Static and Dynamic Cognitive Reserve Proxy Measures: Interactions with Alzheimer's Disease Neuropathology and Cognition

Document Type



Objective: Years of education are the most common proxy for measuring cognitive reserve (CR) when assessing the relationship between Alzheimer's disease (AD) neuropathology and cognition. However, years of education may be limited as a CR proxy given that it represents a specific timeframe in early life and is static. Studies suggest that measures of intellectual function provide a dynamic estimate of CR that is superior to years of education since it captures the effect of continued learning over time. The present study determined whether dynamic measures of CR were better predictors of episodic memory and executive function in the presence of AD pathology than a static measure of CR. Methods: Subjects examined died with a pre-mortem clinical diagnosis of no cognitive impaired, mild cognitive impairment and mild to moderate AD. CERAD and Braak stage were used to stratify the sample by AD pathology severity. Linear regression analyses using CR by CERAD and CR by Braak stage interaction terms were used to determine whether Extended Range Vocabulary Test (ERVT) scores or years of education were significantly associated with episodic memory composite (EMC) and executive function composite (EFC) performance. All models were adjusted for clinical diagnosis, age at death, gender, APOE e4 carrier status and Braak stage. Results: For episodic memory, years of education by CERAD interaction were not statistically significant (β=-0.01, SE=0.01, p=0.53). By contrast, ERVT interaction with CERAD diagnosis was statistically significant (β=-0.03, SE=0.01, p=0.004). Among the models using Braak stages, none of the CR by pathology interactions were associated with EMC or EFC. Conclusion: Results suggest that a dynamic rather than a static measure is a better indicator of CR and that the relationship between CR and cognition is dependent upon the severity of select AD criteria.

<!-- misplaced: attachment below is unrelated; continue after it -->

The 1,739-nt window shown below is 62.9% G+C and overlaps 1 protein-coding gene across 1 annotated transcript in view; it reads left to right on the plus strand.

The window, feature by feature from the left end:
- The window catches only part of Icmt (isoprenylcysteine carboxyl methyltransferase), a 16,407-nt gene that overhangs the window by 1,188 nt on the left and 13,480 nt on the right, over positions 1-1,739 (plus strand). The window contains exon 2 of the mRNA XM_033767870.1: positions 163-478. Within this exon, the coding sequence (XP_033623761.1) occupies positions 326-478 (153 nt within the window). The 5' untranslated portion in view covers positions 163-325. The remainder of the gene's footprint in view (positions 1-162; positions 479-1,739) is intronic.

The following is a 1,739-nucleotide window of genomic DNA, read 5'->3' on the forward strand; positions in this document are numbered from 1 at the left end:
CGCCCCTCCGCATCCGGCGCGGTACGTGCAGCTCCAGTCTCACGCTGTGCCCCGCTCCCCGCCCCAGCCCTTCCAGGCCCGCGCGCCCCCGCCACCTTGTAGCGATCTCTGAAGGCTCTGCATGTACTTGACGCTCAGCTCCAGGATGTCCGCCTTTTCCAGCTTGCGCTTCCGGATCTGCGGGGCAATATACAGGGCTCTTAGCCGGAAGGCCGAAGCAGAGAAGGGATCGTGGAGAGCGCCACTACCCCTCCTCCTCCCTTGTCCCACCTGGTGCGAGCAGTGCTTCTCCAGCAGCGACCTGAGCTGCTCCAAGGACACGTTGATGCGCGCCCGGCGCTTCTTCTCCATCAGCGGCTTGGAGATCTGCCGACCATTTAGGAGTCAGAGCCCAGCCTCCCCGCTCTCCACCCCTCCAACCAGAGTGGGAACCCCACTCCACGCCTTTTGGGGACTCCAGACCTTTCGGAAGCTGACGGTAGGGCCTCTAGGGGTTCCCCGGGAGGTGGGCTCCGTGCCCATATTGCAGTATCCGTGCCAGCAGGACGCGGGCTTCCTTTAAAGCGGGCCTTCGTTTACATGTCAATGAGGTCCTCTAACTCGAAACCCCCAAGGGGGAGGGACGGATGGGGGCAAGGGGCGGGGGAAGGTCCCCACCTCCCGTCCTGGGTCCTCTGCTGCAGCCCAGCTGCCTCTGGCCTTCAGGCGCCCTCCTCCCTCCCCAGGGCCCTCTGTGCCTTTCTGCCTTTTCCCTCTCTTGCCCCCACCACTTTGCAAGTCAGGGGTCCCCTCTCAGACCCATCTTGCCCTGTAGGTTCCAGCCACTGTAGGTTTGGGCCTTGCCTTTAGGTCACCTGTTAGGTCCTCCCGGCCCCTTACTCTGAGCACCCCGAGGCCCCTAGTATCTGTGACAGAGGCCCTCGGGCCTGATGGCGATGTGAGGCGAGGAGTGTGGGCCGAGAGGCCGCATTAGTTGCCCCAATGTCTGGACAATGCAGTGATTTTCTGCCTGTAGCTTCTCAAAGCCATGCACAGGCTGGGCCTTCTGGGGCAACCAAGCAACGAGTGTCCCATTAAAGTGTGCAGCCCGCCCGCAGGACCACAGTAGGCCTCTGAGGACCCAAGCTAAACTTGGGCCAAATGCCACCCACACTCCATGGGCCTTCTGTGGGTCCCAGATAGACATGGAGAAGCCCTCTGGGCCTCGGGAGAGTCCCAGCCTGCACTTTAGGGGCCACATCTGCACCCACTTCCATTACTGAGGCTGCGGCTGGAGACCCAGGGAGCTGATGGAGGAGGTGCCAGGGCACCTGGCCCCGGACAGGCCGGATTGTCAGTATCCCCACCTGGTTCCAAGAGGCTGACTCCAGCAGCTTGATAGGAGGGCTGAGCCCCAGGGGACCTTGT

Education, Episodic memory, Executive function, Intellectual function, Mild cognitive impairment, No cognitive impairment, Plaque, Tangle

Publication Date


Publication Title

Journal of Alzheimer's disease & Parkinsonism







PubMed ID


Digital Object Identifier (DOI)


This document is currently not available here.